Birdsong synopsis (prepared before watching the mini-series):

Note: This synopsis summarizes the novel, but does not capture the atmosphere conveyed by Sebastian Faulks, and in the interests of time and space, leaves out all but the key events in the book, and key characters. Readers should NOT consider this to be anything but a reminder of the basic outline of the plot, and should not substitute this synopsis for the experience of reading Birdsong.

Part One – France 1910
Twenty year-old Stephen Wraysford visits France from England to learn the textile business in France. He stays with the Azaire family. They have two childre n, a young boy Gregoire and a sixteen-year-old daughter Lisette. But Stephen is attracted to Madame Isabele Azaire, about ten years older than he is, but considerably younger than Monsieur René Azaire. Madame Azaire is a younger daughter married by her family to Monsieur Azaire after his wife’s untimely death. Her parents are aloof; her older sister Jeanne is the closest to her from her immediate family. The Azaire marriage appears to be passionless, but Madame Azaire seems to accept her role, and offers little obvious encouragement to Stephen that she might return his infatuation, though Stephen suspects she does.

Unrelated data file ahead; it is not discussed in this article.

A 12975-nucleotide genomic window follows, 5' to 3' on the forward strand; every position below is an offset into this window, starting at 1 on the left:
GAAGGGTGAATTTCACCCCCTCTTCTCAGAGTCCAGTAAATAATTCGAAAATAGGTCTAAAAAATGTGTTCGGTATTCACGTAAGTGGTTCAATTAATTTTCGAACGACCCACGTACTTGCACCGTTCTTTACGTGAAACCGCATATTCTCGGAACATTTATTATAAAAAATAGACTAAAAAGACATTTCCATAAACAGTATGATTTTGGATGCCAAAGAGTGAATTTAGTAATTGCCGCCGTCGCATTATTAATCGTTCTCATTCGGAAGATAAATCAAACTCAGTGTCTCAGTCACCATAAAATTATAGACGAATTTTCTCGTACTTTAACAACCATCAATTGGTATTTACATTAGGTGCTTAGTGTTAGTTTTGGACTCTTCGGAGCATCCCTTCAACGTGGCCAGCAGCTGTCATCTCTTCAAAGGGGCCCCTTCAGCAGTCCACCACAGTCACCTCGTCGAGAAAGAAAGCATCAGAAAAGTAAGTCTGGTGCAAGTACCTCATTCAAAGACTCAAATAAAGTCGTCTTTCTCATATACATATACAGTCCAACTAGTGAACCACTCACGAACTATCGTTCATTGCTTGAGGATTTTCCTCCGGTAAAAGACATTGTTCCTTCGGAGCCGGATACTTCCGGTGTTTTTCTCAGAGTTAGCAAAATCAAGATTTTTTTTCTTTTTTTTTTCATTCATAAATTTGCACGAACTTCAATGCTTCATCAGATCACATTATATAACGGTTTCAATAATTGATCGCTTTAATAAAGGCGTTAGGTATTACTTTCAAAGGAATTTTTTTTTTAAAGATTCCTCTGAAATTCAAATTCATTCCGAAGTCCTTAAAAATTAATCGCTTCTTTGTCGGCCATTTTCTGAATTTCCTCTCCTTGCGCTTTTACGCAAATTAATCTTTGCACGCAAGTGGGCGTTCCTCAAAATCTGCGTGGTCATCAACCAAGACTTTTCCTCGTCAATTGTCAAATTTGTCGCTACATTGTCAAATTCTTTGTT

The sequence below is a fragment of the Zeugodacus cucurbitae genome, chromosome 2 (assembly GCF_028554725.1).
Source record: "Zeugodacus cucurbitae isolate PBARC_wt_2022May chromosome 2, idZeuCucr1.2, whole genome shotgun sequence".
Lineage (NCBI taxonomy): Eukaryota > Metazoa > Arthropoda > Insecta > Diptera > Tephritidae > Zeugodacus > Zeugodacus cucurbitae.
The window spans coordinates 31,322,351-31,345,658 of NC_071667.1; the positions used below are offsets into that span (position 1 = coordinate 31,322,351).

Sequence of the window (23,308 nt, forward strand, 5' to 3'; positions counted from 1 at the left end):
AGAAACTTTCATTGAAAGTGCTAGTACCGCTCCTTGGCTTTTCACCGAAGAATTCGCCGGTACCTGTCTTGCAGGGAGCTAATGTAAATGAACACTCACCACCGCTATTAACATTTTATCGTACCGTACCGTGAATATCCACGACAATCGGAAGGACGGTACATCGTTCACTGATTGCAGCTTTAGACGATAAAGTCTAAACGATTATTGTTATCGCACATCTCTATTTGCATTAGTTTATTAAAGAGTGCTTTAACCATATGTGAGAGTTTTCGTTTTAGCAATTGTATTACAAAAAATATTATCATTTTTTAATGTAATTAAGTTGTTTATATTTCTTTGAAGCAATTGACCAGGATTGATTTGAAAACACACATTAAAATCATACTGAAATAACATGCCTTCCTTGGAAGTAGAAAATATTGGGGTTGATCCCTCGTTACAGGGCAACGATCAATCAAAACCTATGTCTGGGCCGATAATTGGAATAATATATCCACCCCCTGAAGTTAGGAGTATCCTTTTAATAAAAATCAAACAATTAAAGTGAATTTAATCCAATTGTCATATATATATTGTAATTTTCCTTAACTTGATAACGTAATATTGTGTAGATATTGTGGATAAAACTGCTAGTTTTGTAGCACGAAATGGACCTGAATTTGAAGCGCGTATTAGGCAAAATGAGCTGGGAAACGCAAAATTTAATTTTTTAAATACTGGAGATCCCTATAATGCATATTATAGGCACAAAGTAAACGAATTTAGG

Stephen Wraysford witnesses labor strife, and himself becomes a target of some nationalistic hostility as tensions rise between Monsieur Azaire and his employees as a result of his reductions of compensation for them. Wraysford gets into an altercation with one of the laborers and injures his hand. Monsieur Azaire asks him to stay away from the production facility for a week. While staying at the Azaire house during working hours, Stephen makes his move toward Isabelle. After a little resistance, she gives into her own infatuation with Stephen and they start a passionate affair. We find out that René Azaire is largely impotent and unable to do much sexually with Isabelle. He strikes her out of frustration. (Stephen has heard the sounds of this during his stay.) We also find out Stephen Wraysford is from very humble origins, largely abandoned by his parents, but taken in by a benefactor who sees to his education and helps get him his opportunities. They carry out their affair in secret, using various stealthy schemes to find private time. No one suspects except Lisette, who during a family fishing trip that includes Stephen tells him what she knows and tries to get Stephen to do the same things with her that he does with Isabelle. Lisette has apparently developed feelings for Stephen and is a lot more adult at seventeen than anyone realizes.